- Paperback: 324 pages
- Publisher: Swimming Kangaroo Books (15 April 2007)
- Language: English
- ISBN-10: 1934041319
- ISBN-13: 978-1934041314
- Product Dimensions: 15.2 x 1.7 x 22.9 cm
- Average Customer Review: 5.0 out of 5 stars See all reviews (1 customer review)
- Amazon Bestsellers Rank: 8,334,776 in Books (See Top 100 in Books)
Chanukah Guilt Paperback – 15 Apr 2007
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About the Author
“… lots of fun!” – Midwest Book Review “… a fast and fun read that I think anyone would enjoy, and I recommend you give it a try. I know I’ll be watching out for the next Rabbi Aviva Cohen mystery!” – Davida Chazan, dooyoo.co.uk “Wonderful well-written characters will pull you in…. I hope this book has mass appeal beyond the Jewish population because it is a great mystery.” — Armchair Interviews “… a well-crafted story and a satisfying conclusion.” Muse Review Mark: Great Read — Muse Reviews “… an interesting, and informative book, and will be enjoyed by our readers.” – South Florida Association of Jewish Libraries “…weaves Jewish culture and mystery in a delightful blend. I enjoyed this cozy mystery and look forward to the next installment by this talented author.” – Bloodstained Book Reviews “Bravo Ilene Schneider! Chanukah Guilt is a grand success! I can’t wait for more Rabbi Cohen!” –My Shelf “…. it’s refreshing to encounter a book that might be gimmicky and isn’t…. this character could show up in several more books and I’d be glad to see her.” – Reviewing the Evidence --This text refers to an alternate Paperback edition.
Top Customer Reviews
An intricate mystery plot is slowly unravelled by Aviva as she follows clues that arise naturally from her life of helping others. One of the functions of literature is to expand the reader's universe and I am grateful that my universe has been expanded by getting to know Rabbi Aviva and her beautifully detailed Jewish community.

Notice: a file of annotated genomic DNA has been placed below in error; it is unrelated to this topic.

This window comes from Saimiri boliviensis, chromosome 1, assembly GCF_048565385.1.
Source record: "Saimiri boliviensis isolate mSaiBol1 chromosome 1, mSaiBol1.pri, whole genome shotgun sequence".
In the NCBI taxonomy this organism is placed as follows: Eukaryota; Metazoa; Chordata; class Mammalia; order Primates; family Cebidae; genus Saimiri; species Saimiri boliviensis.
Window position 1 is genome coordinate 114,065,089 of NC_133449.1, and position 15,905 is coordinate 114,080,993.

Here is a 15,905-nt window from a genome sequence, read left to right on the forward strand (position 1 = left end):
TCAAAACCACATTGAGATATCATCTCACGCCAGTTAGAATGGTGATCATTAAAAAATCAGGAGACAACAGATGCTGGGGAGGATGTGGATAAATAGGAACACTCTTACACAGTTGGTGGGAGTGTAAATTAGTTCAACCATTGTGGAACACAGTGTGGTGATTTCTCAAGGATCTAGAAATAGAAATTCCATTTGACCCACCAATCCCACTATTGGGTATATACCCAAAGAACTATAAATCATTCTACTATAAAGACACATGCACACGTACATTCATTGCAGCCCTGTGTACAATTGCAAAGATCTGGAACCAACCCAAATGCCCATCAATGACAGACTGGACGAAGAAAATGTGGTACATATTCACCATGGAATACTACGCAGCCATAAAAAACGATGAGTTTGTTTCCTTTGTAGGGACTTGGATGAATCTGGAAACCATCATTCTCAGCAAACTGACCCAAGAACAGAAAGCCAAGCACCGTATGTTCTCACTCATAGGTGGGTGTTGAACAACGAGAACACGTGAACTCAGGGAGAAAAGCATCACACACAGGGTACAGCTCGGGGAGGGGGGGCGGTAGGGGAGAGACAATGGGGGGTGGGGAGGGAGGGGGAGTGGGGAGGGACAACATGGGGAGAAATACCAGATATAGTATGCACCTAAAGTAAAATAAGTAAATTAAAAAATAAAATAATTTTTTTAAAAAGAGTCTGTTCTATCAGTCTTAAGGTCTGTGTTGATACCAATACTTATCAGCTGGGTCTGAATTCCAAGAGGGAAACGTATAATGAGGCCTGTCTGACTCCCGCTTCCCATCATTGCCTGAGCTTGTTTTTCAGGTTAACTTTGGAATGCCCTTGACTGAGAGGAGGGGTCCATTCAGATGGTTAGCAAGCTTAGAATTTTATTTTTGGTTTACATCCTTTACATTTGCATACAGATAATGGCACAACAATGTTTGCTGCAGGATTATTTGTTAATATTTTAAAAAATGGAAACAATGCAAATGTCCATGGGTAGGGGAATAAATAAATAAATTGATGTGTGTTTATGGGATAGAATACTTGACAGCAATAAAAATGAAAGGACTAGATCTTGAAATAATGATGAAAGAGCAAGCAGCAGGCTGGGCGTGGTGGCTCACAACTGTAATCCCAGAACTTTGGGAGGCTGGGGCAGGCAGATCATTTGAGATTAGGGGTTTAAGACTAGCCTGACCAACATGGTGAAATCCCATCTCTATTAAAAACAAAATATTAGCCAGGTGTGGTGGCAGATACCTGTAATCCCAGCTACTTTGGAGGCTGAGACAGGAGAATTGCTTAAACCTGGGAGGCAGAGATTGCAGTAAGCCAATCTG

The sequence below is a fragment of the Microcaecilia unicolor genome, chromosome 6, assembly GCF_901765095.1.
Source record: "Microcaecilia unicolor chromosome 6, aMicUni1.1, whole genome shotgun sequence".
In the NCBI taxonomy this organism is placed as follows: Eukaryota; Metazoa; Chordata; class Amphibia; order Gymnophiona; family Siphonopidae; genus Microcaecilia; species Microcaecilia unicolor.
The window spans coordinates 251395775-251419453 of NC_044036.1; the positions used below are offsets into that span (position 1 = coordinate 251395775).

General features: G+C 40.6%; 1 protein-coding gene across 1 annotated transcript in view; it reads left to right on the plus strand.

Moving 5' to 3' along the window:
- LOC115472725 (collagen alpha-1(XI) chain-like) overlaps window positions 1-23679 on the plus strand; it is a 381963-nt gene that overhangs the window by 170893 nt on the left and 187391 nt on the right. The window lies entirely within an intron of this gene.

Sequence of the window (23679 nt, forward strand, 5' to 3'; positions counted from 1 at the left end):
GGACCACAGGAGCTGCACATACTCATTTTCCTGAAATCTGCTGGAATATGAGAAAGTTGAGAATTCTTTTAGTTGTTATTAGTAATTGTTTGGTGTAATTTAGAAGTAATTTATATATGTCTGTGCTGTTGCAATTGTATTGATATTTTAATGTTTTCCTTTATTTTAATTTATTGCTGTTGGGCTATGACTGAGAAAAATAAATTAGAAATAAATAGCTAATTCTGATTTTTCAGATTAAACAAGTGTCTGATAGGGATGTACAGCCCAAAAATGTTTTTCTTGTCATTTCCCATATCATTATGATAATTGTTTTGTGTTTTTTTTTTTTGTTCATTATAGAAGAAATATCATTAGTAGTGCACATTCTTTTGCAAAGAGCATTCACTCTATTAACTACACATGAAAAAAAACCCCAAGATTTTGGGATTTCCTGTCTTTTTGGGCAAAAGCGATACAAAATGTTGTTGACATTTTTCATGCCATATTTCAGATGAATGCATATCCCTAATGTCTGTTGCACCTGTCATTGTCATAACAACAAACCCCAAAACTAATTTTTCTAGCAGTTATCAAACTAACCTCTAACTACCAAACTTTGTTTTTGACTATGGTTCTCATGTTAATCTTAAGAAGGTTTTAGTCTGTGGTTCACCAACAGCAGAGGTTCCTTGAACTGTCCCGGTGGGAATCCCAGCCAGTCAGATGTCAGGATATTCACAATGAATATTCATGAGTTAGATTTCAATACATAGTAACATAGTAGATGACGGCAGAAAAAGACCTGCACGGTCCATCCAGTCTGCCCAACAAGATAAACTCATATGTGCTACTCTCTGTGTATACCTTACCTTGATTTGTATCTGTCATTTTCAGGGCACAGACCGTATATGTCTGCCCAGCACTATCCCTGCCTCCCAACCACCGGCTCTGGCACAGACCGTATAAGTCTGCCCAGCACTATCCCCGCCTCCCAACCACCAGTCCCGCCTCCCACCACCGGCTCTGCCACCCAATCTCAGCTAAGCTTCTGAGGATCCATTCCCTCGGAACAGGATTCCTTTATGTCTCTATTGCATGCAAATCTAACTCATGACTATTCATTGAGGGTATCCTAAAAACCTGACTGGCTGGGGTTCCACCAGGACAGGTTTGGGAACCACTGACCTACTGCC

Most Helpful Customer Reviews on Amazon.com (beta)
In this second edition, you get a bonus alternate ending chapter. I've read a couple of mysteries that do that, but it is certainly not SOP. I understand the appeal of producing the alternate. As a writer, you have several possible murderers, but you ultimately must choose one. I think the extra chapter at the end is a great way for authors to show how their thinking can switch with just a few twitches of the clues.
I look forward to more from Schneider as she writes additional Aviva mysteries. But now, I'm off to read Unleavened Dead, book two.
In fact, I quoted that example in one of my own books for writers (with full credit, of course) to illustrate that very skill. Schneider uses clichés to convey the shock of her protagonist, Rabbi Aviva, on learning that a young woman she'd tried to counsel is dead. Aviva says _Clichés exist because they're true. My heart leaped into my throat. I couldn't breathe. The room was spinning. My vision dimmed._
By naming each specific visceral feeling, Schneider portrays her character's actual gut reactions to shock while also letting us know that SHE knows each is a cliché. Other less aware authors would either use clichés without recognizing that's what they were (very common among most first-time authors) or use many more words than these to try portraying instant emotional reactions. As a book editor, I appreciated Schneider's writing abilities while also enjoying the mystery.